• By Sheri Martin on 12-30-17

Women Surviving the 19th Century Northern Wilderness

Overall
5 out of 5 stars
Performance
5 out of 5 stars
Story
5 out of 5 stars

Reviewed: 07-04-18

Reflections on the life of a woman accused of murder when she was 15 and living in the Canadian wilderness. Part 1 of the tale is told through the eyes of a child who immigrated from Ireland with a large family try to find a better life. Part 2 reflects life in prison, the trial and what the prisoner could remember of the murders she witnessed. Part 3: Her finally release from prison 30 years after being caught. Author development of the characters in the story fully. Description of historic events were convincing and wonderfully written. Excellent Reading of this historic novel.

  • Where the Jews Aren't

  • The Sad and Absurd Story of Birobidzhan, Russia's Jewish Autonomous Region
  • By: Masha Gessen
  • Narrated by: Christina Delaine
  • Length: 5 hrs and 52 mins
  • Unabridged
  • Overall
    4 out of 5 stars 12
  • Performance
    4.5 out of 5 stars 10
  • Story
    4 out of 5 stars 10

In 1929, the Soviet government set aside a sparsely populated area in the Soviet Far East for settlement by Jews. The place was called Birobidzhan. The idea of an autonomous Jewish region was championed by Jewish Communists, Yiddishists, and intellectuals, who envisioned a haven of post-oppression Jewish culture. By the mid-1930s tens of thousands of Soviet Jews, as well as about a thousand Jews from abroad, had moved there.

  • 4 out of 5 stars
  • The Jewish World of Our Ancestors

  • By Roberta L. Ruben on 06-16-18

The Jewish World of Our Ancestors

Overall
4 out of 5 stars
Performance
5 out of 5 stars
Story
5 out of 5 stars

Reviewed: 06-16-18

Very moving. It revealed what happened to the Russian Jews who were not killed at the turn of the 20th Century and lived through the Russian Revolution and the start of the USSR. Most important was the history of Yiddish and the culture of the Jews during WWII and throughout Eastern Europe during and after the war. I had never heard of The Dream of Birobidzhan the proposed homeland for the millions of Jews of Eastern Europe before Hitler.

Recommended for all interested in Israel, Jewish History and Live in Russia after the revolution and before Putin.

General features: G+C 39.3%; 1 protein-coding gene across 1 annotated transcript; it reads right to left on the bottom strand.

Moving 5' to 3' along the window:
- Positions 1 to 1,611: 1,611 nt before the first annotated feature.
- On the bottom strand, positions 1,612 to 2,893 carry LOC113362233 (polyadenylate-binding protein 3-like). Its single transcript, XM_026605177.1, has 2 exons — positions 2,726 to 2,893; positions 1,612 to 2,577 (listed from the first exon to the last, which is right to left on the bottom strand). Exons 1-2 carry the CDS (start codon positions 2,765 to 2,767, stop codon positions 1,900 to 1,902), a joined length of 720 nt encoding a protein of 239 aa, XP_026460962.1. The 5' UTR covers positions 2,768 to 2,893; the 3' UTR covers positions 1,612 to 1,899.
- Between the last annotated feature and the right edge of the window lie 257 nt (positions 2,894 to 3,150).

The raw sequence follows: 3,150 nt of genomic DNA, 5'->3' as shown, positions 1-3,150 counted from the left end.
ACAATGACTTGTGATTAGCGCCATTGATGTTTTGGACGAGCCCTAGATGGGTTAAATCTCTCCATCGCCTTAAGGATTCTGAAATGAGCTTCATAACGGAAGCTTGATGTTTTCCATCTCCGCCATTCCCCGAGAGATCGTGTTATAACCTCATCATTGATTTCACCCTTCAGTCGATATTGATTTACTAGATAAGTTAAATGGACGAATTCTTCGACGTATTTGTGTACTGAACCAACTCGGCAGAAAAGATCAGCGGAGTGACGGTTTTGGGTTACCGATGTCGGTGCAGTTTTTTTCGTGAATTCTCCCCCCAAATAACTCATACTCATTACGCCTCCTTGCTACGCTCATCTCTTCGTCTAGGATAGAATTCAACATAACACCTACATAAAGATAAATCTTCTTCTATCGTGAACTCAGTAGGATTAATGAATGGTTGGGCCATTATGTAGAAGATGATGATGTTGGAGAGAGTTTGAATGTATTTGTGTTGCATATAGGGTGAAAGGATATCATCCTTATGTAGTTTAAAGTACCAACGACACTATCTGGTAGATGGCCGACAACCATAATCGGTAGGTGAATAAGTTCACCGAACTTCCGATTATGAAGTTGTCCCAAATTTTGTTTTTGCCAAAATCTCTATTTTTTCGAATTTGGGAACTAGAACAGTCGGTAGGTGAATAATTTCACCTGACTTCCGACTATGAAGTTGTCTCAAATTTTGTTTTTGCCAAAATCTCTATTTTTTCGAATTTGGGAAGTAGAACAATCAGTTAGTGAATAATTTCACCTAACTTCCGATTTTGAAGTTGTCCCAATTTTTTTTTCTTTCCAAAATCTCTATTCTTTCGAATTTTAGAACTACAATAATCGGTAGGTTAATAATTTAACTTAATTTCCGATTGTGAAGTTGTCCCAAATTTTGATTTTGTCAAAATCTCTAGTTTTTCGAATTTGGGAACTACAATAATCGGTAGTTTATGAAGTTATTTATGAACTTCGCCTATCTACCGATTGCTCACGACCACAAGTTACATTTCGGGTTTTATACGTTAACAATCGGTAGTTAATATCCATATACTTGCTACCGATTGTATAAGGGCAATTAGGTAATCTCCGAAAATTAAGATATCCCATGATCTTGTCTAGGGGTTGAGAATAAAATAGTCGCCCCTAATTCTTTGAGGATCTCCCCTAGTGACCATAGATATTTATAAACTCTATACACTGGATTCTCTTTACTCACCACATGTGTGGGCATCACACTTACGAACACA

• Fantasyland

  • How America Went Haywire: A 500-Year History
  • By: Kurt Andersen
  • Narrated by: Kurt Andersen
  • Length: 19 hrs and 35 mins
  • Unabridged
  • Overall
    4.5 out of 5 stars 1,602
  • Performance
    4.5 out of 5 stars 1,434
  • Story
    4.5 out of 5 stars 1,425

A razor-sharp thinker offers a new understanding of our post-truth world and explains the American instinct to believe in make-believe, from the Pilgrims to P. T. Barnum to Disneyland to zealots of every stripe...to Donald Trump. In this sweeping, eloquent history of America, Kurt Andersen demonstrates that what's happening in our country today - this strange, post-factual, "fake news" moment we're all living through - is not something entirely new, but rather the ultimate expression of our national character and path.

  • 5 out of 5 stars
  • Great book, but...

  • By Synthpulse on 11-15-17

Enlightening

Overall
5 out of 5 stars
Performance
4 out of 5 stars
Story
4 out of 5 stars

Reviewed: 05-15-18

Many new ideas about the history of fundamentalist Christians and their influence on America and its politics. Provided me with greater insight into the results of the 2016 presidential election. Recommended for those running for office around the country and those who know little about the power of the Christian Religious Right.

  • Educated

  • A Memoir
  • By: Tara Westover
  • Narrated by: Julia Whelan
  • Length: 12 hrs and 10 mins
  • Unabridged
  • Overall
    5 out of 5 stars 17,963
  • Performance
    5 out of 5 stars 16,365
  • Story
    5 out of 5 stars 16,274

Tara Westover was 17 the first time she set foot in a classroom. Born to survivalists in the mountains of Idaho, she prepared for the end of the world by stockpiling home-canned peaches. In the summer she stewed herbs for her mother, a midwife and healer, and in the winter she salvaged in her father's junkyard. Her father forbade hospitals, so Tara never saw a doctor or nurse. Gashes and concussions, even burns from explosions, were all treated at home with herbalism. Then, lacking any formal education, Tara began to educate herself. Her quest for knowledge transformed her, taking her over oceans and across continents, to Harvard and to Cambridge.

  • 5 out of 5 stars
  • The Other Side of Idaho's Mountains

  • By Darwin8u on 03-28-18

The Power of Education

Overall
5 out of 5 stars
Performance
4 out of 5 stars
Story
5 out of 5 stars

Reviewed: 05-03-18

Many raised in fundamentalist religious cultures, home schooled, or who have escaped a family with a mentally ill parent, can find comfort in reading of Julia Whelan’s successes. Knowing and learning your own strengths is the key message of this memoir. Recommended reading for adolescents and adults fighting to accept responsibility for their decisions.

Trying to understand the rational domestic violence in her family is a major goal of the author.